The Walden Effect: Farming, simple living, permaculture, and invention.

Galleria mellonella

   bee pollen and smoke

We found our first wax moth cocoon today in one of the hives.

That means the larvae has been burrowing into the beeswax comb looking for impurities, which they live on. They don't eat any wax, but their little caves can cause honey to spill out, making more work for the colony to repair.

I wonder if a small wax moth population might have benefits for the colony by having impurities removed?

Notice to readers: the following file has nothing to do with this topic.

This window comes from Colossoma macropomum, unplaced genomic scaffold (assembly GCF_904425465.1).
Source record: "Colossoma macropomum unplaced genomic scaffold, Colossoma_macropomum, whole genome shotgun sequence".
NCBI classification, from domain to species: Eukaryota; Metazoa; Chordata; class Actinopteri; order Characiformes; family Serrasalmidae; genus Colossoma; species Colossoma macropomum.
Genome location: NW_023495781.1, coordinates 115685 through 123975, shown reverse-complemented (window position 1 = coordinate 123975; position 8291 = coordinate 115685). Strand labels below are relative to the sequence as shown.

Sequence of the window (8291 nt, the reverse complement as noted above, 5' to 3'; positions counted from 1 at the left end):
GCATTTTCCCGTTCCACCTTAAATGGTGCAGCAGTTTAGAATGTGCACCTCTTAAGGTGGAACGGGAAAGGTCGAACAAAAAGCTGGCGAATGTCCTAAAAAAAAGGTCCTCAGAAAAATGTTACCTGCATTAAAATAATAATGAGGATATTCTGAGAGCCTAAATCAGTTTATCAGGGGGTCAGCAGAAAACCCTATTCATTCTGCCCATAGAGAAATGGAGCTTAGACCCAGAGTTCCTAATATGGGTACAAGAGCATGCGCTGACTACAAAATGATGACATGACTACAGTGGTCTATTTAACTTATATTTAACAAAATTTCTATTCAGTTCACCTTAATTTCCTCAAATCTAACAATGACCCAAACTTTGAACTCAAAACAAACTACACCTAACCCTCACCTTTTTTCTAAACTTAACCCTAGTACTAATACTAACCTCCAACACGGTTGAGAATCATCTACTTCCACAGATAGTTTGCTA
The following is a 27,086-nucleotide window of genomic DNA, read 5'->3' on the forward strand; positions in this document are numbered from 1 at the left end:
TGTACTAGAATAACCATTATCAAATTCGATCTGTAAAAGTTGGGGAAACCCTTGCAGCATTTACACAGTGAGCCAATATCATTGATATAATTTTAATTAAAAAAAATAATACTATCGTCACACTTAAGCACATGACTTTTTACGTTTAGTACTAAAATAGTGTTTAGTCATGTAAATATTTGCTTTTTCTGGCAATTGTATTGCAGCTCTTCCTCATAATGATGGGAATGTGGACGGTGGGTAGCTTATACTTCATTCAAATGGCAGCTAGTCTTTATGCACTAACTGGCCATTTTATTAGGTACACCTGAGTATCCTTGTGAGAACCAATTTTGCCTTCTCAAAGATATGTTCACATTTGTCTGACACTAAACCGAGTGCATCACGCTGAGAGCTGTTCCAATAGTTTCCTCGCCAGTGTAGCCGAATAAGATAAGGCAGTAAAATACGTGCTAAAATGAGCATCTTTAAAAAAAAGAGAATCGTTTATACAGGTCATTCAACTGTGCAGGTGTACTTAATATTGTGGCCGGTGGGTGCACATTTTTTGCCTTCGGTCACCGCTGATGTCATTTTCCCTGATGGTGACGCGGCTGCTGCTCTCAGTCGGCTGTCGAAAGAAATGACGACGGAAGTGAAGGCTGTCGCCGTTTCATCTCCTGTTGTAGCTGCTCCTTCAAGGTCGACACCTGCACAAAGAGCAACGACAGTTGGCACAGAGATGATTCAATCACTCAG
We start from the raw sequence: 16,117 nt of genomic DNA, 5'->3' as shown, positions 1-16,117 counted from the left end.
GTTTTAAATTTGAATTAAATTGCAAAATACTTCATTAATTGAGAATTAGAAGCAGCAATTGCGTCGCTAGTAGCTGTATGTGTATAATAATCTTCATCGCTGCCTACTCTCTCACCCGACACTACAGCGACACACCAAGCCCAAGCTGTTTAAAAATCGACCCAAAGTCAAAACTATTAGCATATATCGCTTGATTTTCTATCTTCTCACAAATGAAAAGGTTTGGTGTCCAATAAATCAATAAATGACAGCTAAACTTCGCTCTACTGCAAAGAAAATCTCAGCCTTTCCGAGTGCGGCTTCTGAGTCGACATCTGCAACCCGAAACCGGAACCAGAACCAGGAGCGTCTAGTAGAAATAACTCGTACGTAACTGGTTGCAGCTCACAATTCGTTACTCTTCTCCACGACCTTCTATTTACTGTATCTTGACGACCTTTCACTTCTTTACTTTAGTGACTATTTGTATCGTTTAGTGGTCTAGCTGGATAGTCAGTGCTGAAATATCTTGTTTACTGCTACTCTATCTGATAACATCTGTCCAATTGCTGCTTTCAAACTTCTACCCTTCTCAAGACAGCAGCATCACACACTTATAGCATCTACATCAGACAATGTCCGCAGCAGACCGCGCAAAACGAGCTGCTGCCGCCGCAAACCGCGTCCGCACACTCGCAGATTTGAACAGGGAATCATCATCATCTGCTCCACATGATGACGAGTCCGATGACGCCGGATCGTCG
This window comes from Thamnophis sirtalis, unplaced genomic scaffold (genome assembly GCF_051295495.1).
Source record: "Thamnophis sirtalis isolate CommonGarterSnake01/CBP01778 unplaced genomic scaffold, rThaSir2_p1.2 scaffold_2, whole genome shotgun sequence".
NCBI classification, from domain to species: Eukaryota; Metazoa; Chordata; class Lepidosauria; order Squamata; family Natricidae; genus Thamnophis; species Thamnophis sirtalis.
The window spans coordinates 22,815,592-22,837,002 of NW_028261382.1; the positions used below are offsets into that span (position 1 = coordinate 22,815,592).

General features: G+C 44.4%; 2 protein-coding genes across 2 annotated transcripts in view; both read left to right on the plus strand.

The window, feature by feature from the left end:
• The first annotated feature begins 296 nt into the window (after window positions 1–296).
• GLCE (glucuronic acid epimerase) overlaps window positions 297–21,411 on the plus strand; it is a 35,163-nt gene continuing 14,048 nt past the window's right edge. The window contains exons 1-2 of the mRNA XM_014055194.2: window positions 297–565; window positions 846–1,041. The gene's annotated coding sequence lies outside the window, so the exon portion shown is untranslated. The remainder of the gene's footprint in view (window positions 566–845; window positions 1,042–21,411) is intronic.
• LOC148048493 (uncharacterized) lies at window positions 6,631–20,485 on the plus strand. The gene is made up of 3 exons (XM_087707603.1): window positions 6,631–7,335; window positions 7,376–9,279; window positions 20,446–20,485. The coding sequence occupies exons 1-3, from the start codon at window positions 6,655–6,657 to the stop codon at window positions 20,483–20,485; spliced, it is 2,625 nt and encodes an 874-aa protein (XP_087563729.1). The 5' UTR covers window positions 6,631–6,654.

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About us: Anna Hess and Mark Hamilton spent over a decade living self-sufficiently in the mountains of Virginia before moving north to start over from scratch in the foothills of Ohio. They've experimented with permaculture, no-till gardening, trailersteading, home-based microbusinesses and much more, writing about their adventures in both blogs and books.

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